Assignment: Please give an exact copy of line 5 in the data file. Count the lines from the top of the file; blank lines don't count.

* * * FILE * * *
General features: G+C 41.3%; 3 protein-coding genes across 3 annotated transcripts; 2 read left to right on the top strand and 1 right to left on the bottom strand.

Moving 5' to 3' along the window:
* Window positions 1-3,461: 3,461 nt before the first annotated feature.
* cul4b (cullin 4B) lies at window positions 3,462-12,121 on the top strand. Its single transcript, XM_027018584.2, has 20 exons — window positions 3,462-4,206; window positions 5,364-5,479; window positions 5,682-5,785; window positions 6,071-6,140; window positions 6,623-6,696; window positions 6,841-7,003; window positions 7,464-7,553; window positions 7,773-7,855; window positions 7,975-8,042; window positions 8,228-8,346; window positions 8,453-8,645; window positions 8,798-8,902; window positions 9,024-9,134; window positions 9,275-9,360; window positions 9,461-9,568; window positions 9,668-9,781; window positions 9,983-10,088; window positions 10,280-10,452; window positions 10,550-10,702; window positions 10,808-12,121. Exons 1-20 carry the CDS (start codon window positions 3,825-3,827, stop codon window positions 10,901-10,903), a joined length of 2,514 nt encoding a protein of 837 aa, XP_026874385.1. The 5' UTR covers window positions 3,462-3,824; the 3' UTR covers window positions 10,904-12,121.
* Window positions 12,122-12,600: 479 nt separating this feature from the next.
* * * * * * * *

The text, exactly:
* Window positions 12,122-12,600: 479 nt separating this feature from the next.